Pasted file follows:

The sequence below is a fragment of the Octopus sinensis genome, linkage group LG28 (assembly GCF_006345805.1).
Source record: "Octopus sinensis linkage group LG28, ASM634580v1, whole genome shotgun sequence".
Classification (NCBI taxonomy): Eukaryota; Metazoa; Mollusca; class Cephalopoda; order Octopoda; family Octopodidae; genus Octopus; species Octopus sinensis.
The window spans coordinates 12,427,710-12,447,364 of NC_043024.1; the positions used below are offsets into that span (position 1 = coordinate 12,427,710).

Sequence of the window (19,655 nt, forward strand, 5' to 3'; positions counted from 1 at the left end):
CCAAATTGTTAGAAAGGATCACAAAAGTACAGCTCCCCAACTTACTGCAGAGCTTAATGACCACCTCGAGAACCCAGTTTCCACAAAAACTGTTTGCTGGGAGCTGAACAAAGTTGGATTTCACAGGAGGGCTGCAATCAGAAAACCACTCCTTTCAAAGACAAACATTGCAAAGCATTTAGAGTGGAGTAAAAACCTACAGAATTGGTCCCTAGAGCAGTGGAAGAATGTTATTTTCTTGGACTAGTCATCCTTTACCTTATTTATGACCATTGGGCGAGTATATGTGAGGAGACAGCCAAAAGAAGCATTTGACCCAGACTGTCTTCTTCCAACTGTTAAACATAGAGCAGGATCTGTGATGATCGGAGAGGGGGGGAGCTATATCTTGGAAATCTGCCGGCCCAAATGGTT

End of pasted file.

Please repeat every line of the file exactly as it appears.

The sequence below is a fragment of the Octopus sinensis genome, linkage group LG28 (assembly GCF_006345805.1).
Source record: "Octopus sinensis linkage group LG28, ASM634580v1, whole genome shotgun sequence".
Classification (NCBI taxonomy): Eukaryota; Metazoa; Mollusca; class Cephalopoda; order Octopoda; family Octopodidae; genus Octopus; species Octopus sinensis.
The window spans coordinates 12,427,710-12,447,364 of NC_043024.1; the positions used below are offsets into that span (position 1 = coordinate 12,427,710).

Sequence of the window (19,655 nt, forward strand, 5' to 3'; positions counted from 1 at the left end):
CCAAATTGTTAGAAAGGATCACAAAAGTACAGCTCCCCAACTTACTGCAGAGCTTAATGACCACCTCGAGAACCCAGTTTCCACAAAAACTGTTTGCTGGGAGCTGAACAAAGTTGGATTTCACAGGAGGGCTGCAATCAGAAAACCACTCCTTTCAAAGACAAACATTGCAAAGCATTTAGAGTGGAGTAAAAACCTACAGAATTGGTCCCTAGAGCAGTGGAAGAATGTTATTTTCTTGGACTAGTCATCCTTTACCTTATTTATGACCATTGGGCGAGTATATGTGAGGAGACAGCCAAAAGAAGCATTTGACCCAGACTGTCTTCTTCCAACTGTTAAACATAGAGCAGGATCTGTGATGATCGGAGAGGGGGGGAGCTATATCTTGGAAATCTGCCGGCCCAAATGGTT